Carl and I were friends, he had encouraged my wife Margareta and me to open a gallery years before. Fifty years later, I have to admit that it wasn’t a bad idea. But for the head of the drug squad it was incomprehensible that two such different people could maintain daily contact without using or exchanging drugs. He would have liked to convict me, at least as a mule. I could not help him on that front either.
After our brief conversation I knew that he had no clue about his profession. He accused us of having agreed on what I would say in the event of Carl’s arrest. A drug addict—which Carl was not, by the way, later he was able to stop using cocaine from one day to the next—thought about many things, but their possible arrest was not one of them. For years we had had interesting conversations about art and artists, about the Holocaust, which he had survived, or about Hungary. The only thing we had never spoken about was what should happen after his possible arrest.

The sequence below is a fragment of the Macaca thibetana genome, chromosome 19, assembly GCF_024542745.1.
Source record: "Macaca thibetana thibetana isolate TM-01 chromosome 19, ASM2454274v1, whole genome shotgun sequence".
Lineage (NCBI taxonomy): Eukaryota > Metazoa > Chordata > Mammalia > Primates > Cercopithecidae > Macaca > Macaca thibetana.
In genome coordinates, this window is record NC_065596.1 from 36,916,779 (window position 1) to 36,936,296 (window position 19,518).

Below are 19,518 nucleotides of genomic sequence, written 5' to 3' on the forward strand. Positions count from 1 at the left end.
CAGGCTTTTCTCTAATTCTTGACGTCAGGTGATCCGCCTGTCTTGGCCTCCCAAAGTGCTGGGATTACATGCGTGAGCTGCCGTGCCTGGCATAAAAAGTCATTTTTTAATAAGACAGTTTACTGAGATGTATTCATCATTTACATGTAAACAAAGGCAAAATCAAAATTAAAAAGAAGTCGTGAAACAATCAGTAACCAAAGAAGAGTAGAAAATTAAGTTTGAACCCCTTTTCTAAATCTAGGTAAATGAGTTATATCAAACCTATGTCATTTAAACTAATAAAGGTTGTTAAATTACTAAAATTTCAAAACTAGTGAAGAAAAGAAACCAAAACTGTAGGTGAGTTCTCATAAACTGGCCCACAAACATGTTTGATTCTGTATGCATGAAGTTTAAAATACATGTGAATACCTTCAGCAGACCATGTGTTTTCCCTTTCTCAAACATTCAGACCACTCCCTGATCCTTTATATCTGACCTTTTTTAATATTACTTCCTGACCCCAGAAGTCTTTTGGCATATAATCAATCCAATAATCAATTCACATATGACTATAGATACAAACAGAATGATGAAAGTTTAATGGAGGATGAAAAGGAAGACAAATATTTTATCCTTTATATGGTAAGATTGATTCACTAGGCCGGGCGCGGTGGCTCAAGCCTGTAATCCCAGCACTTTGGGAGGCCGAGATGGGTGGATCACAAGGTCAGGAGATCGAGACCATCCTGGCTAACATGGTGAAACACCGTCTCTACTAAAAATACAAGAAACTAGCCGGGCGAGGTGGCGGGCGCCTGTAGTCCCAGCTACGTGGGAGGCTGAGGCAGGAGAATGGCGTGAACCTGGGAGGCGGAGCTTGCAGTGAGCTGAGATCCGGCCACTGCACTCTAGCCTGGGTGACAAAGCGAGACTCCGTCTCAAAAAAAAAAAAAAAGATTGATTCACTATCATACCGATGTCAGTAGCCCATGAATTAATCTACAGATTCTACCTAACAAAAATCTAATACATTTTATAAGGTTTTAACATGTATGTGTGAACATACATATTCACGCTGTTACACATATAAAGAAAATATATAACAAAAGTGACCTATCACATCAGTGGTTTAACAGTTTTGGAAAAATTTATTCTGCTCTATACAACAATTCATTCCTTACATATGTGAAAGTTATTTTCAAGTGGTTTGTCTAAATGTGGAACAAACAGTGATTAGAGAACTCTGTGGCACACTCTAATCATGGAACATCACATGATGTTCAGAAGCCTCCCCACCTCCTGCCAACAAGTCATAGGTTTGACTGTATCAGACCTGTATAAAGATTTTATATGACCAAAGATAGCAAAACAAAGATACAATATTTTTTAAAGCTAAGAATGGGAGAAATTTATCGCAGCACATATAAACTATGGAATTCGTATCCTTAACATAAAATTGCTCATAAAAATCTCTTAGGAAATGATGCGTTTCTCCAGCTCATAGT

The CDI realized that he could not get out of me what he would have liked to hear. Due to my family’s experiences with the communists in post-war Hungary, nothing was more frowned upon than denunciation. And unlike many of the petty criminals in this story, who tried to save their skin by making false statements and confessions, such as a young and still unknown would-be writer, who had ratted on Carl, I was a free man who could not be charged with anything.
So he tried the friendly approach. Come on, he said, you must have taken drugs at some point. Even I, the head of the narcotics squad, smoked hashish a few times as a student. Again, I couldn’t help him. Years earlier, when the legendary Timothy Leary had offered me a line of cocaine at Sonnenweg and I politely declined, he called me bourgeois. I replied that I thought he was an asshole and that was something we both agreed on. Incidentally, after Leary’s arrest in the USA, it turned out that I was right; he squealed on friends by the dozen in order to mitigate his sentence.